On Tue, Nov 15, 2011 at 10:47 AM, Wichert Akkerman <[hidden email]> wrote:
On 11/15/2011 04:42 PM, Olivier Voyer wrote:
Yes, that's exactly what I want to do. But, from what I understand, each module or submodule (.py file) must link to its own .pyd file, ie module1.py -> _module1.pyd, module2.py -> _module2.pyd.

What I would really love to have is:

myPackage/
myPackage/__init__.py
myPackage/module1.py -> linked to _mySingleAPI.pyd
myPackage/module2.py -> linked to _mySingleAPI.pyd

Why not make mySingleAPI.pyd a single extension myPackage.pyd module that creates myPackage, myPackage.module1, etc. all at once? You don't need to have separate files for each module if you do that.

Wichert.


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Re: Multiple modules in a single pyd

Wichert Akkerman
On 11/15/2011 04:52 PM, Olivier Voyer wrote:
> Bingo! But I'm not sure how to do that... at this moment I'm using
> SWIG as a C++ wrapper. Do I only need to modify the __init__py file at
> the root of my package?

Personally I don't have a single .py file for my extensions, I just drop
in a single myPackage.so file (I don't use windows, but your equivalent
is probably a .pyd file) which exports all modules.

Wichert.
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Re: Multiple modules in a single pyd

Jérôme Laheurte
In reply to this post by Jim Bosch-2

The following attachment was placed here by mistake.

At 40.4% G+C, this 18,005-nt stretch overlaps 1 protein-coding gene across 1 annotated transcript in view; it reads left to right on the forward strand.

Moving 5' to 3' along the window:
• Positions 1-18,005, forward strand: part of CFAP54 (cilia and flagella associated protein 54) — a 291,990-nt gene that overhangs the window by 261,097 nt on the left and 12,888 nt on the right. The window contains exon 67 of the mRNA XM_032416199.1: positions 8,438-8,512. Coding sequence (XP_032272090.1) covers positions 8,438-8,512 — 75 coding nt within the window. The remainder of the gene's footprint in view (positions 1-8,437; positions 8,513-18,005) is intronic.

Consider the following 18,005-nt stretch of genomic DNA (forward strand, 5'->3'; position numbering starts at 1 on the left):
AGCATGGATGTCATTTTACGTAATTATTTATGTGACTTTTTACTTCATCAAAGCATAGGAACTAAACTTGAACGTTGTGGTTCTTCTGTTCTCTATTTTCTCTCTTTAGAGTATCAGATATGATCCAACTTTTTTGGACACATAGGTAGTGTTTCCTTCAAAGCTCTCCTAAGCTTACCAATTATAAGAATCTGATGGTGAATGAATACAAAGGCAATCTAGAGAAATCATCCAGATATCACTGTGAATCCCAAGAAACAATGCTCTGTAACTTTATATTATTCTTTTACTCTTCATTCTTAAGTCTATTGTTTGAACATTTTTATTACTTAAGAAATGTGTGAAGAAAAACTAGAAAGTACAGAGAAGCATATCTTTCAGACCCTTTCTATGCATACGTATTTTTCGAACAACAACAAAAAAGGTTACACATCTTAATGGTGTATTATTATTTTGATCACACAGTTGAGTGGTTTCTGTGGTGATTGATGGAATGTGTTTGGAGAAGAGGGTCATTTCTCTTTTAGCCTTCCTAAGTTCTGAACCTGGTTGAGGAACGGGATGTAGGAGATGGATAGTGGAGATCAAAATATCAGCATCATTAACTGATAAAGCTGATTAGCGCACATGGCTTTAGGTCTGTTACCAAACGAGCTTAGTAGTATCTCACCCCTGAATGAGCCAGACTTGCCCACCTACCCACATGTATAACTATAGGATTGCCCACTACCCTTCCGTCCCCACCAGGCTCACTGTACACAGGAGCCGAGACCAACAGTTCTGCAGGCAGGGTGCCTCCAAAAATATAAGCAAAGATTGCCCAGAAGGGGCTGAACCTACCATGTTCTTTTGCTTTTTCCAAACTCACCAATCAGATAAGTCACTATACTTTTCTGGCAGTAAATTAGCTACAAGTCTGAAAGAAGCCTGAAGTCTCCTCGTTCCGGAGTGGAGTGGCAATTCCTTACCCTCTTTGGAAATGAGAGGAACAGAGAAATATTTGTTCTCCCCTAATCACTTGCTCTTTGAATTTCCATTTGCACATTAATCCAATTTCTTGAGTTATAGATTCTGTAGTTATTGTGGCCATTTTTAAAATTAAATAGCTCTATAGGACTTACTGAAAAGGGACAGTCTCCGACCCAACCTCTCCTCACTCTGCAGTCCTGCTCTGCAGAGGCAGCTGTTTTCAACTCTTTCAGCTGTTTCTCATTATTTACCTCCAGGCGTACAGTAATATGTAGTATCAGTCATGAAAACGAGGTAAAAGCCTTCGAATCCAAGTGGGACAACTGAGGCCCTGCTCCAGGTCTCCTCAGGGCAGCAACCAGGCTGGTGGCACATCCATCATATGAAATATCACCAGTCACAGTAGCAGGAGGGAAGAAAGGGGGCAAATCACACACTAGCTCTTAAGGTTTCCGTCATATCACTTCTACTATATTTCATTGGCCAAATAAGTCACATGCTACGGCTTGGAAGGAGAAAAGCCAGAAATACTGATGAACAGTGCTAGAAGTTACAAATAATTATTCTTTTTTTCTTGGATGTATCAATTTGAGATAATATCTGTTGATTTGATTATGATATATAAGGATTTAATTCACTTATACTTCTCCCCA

Le 15 nov. 2011 à 16:20, Jim Bosch a écrit :

> On 11/15/2011 10:00 AM, Olivier Voyer wrote:
>> Jim, thank you for your answer.
>>
>> What if I have this big C++ project that I cannot split in multiple
>> smaller projects? I have no choice but to create a big Python module
>> exposing all the functions/classes? What is the common practice?
>>
>
> It sounds like you just want to make a Python package - a directory with an __init__.py file that contains all your submodules, which can each be compiled separately.
>
> Is there some reason you felt you needed to put all the modules in the same pyd file?

To share common structures/classes without having to use a PyCObject. Actually that's rather theoretical, I never actually needed this, just curious.

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Re: Multiple modules in a single pyd

Jérôme Laheurte
In reply to this post by Wichert Akkerman

Le 15 nov. 2011 à 16:08, Wichert Akkerman a écrit :

> On 11/15/2011 03:51 PM, Jérôme Laheurte wrote:
>> Le 15 nov. 2011 à 15:24, Jim Bosch a écrit :
>>
>>> On Nov 15, 2011 8:53 AM, "Olivier Voyer"<[hidden email]>  wrote:
>>>> Hi everyone,
>>>>
>>>> Is it possible to have multiple modules linking to one single pyd file? I'm using SWIG with VS2010 and I can't find a way of doing that.
>>>>
>>> I believe this is not supported by the Python C-API itself, regardless of what wrapper generator or library you use.  The name of the module import function needs to be related to the loadable module file name, and you generally can't have two functions for which that's true.
>> But you can put several submodules in an extension module, as a workaround (see code below). I always wondered if that was possible with boost::python or SWIG ?
>
> You can. For example:
>
>